An Exclamation Point for China, Delivered by the Finest of Margins


Four years after they finished a heartbreaking second at the last Olympics, China’s Sui Wenjing and Han Cong finally won the gold medal in figure skating’s pairs event on Saturday. Their victory, likely the last medal for the host nation, capped two scandal-tinged and tear-stained weeks for their sport with a nearly flawless performance, and added an exclamation point to China’s best-ever medal haul from a Winter Games.

Sui and Han already knew the sting of a razor-thin margin at the Olympics. On Saturday, at last, they got to experience the joy of being on the winning side of one.

Their gold, just like their silver four years ago, came by the finest of margins: 63-hundredths of a point. When their score was posted on the scoreboard at the Capital Indoor Stadium in Beijing, confirming their victory over the Russian pair of Evgenia Tarasova and Vladimir Morozov, Sui and Han immediately began crying tears of joy. Within seconds, they disappeared into a celebratory scrum of coaches and team officials, including one holding a large Chinese flag.

“I’m so happy,” Sui said, “that I feel that my dream has come true.”

With a 239.88 total points after winning both the short program on Friday and the free skate on Saturday, Sui and Han barely held off Russia’s Tarasova and Morozov (239.25 points). Another Russian pair, the reigning world champions Anastasia Mishina and Aleksandr Galliamov, finished third, less than two points behind.

The victory by Sui and Han was exactly what China had hoped for when the pairs event was positioned as the final figure skating event at the Beijing Games. It was the first time in 60 years that the pairs skating, not a more high-profile event like women’s singles, was the final skating event at a Winter Games.

In a moving performance to “Bridge Over Troubled Water,” Sui and Han leapfrogged Tarasova and Morozov, who had taken the lead only minutes earlier with their own impressive free skate. The Chinese pair, though, had momentum behind them: They had set a world record for points in the short program on Friday, and then returned Saturday and broke the record for total score. And they had done it all with the eyes of a nation on them.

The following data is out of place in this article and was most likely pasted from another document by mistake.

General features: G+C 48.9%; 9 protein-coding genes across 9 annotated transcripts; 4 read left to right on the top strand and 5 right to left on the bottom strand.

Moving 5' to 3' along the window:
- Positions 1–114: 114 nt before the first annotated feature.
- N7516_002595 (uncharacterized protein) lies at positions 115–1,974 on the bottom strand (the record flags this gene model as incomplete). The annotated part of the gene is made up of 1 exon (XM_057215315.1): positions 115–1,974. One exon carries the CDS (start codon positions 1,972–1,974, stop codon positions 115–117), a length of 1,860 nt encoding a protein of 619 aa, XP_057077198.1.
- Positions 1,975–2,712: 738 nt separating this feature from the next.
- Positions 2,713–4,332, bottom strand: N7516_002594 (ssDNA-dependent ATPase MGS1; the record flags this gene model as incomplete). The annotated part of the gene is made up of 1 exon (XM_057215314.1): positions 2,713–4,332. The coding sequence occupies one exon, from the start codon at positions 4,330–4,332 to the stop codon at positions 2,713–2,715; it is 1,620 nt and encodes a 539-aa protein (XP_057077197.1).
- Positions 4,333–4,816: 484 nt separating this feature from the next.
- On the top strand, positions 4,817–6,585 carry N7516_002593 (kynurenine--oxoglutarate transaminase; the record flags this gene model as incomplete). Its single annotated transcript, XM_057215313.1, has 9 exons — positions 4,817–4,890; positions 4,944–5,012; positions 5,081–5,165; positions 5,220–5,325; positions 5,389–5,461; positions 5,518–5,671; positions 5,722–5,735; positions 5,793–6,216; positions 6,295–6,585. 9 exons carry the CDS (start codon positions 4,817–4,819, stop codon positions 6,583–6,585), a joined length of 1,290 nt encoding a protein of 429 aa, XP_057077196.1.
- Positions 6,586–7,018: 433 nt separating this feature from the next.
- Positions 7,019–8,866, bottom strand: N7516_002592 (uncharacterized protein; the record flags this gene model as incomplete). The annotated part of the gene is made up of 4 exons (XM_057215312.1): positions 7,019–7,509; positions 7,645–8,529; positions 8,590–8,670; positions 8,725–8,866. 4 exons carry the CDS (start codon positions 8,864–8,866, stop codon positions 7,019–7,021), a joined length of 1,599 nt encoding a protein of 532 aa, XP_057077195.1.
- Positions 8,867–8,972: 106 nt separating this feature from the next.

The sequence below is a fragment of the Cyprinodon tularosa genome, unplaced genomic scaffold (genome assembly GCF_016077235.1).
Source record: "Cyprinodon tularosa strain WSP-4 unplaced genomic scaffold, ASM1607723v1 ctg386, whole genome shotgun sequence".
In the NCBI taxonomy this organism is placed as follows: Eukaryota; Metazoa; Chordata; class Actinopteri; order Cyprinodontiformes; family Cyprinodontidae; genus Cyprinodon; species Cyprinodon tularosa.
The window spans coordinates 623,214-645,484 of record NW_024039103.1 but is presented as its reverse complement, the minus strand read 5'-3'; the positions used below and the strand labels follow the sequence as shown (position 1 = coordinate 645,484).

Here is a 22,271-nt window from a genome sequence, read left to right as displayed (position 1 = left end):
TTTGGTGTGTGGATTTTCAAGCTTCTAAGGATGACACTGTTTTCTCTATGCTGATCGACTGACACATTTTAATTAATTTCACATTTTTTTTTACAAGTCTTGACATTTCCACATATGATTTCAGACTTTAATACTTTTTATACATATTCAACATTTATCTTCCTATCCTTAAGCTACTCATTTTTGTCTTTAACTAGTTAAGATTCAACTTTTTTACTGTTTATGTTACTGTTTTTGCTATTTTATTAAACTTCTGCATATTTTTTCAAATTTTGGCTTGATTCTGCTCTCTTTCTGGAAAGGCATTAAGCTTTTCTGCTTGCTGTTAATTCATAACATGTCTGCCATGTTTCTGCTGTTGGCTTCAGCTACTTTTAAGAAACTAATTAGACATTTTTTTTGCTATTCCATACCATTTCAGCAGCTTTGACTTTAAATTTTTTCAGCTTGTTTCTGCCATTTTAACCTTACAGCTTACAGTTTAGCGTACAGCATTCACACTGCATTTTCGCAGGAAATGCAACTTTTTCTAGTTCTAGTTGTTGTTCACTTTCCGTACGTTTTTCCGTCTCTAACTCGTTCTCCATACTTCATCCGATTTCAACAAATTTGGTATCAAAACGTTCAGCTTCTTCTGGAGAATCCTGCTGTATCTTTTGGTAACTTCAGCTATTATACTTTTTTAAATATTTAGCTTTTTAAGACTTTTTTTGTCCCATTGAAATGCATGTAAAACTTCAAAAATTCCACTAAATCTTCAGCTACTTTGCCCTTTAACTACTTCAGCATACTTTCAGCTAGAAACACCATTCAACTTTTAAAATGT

Before the Games, China’s sports director had set a goal for China’s team: to surpass the country’s previous high for gold medals at the Winter Games. The number to beat was five. Sui and Han’s gold was China’s ninth in Beijing.

The two are beloved in China, and have perhaps the best nickname of any Olympians. On Weibo, the Chinese social media platform, Sui and Han are known collectively as Bucket of Scallion. The name dates to when they were teenagers, and Sui said her body was shaped like a barrel. Since Cong’s name sounds similar to the Mandarin word for scallion, fans put them together.

Sui and Han, who are both from Harbin, a city with long, harsh winters, were eager for redemption after losing the gold medal to a German team at the 2018 Pyeongchang Games by 43-hundredths of a point.

In Beijing, the Chinese pair faced tough competition from three Russian pairs who had lined up behind them in the standings after the short program. One by one on Saturday as the free skate built to its conclusion, one Russian team after another took the lead only to surrender it minutes later to the Russians that followed them.

None of the Russians, though, were good enough to beat Sui and Han, who bathed in the applause of the small crowd of their countrymen who had been invited to watch the free skate.

Afterward, Sui praised China, its Olympic preparations, the support she and Han had received and their coaches.

“And also,” she added, “we want to thank our parents, who must have gone through a lot in front of the TVs.”

Liu Yi contributed research.



Source link